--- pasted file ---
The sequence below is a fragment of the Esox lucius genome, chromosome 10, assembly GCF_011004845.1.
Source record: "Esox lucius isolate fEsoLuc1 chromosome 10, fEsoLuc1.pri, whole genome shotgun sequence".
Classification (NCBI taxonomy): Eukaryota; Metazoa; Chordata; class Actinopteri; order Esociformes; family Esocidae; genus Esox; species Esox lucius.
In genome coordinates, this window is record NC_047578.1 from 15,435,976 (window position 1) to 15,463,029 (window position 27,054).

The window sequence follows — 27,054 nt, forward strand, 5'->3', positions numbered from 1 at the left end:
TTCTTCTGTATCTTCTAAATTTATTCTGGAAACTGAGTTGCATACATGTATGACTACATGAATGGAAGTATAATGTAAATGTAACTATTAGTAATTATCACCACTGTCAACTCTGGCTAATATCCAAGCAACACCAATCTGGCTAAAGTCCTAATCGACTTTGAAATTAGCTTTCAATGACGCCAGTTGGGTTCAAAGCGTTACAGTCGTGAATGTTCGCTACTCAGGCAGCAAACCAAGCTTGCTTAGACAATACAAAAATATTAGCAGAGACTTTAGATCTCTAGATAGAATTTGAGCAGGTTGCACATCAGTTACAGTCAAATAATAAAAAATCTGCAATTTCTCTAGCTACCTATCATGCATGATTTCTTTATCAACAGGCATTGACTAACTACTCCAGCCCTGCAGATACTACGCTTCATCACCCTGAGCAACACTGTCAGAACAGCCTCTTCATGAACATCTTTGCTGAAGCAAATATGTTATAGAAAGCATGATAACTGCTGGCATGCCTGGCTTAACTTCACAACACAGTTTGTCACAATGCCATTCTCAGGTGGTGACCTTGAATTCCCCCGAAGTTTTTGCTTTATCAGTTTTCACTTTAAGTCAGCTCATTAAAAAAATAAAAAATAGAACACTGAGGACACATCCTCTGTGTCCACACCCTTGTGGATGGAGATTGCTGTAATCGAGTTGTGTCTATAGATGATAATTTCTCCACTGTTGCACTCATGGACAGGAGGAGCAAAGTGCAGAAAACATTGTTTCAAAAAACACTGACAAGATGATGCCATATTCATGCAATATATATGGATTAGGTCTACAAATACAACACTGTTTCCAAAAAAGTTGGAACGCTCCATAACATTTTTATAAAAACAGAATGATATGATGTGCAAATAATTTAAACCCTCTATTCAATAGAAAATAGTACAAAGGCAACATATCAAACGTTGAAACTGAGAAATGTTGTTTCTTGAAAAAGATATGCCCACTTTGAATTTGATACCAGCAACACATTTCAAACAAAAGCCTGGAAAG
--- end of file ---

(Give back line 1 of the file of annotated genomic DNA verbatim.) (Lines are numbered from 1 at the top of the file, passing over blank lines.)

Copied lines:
The sequence below is a fragment of the Esox lucius genome, chromosome 10, assembly GCF_011004845.1.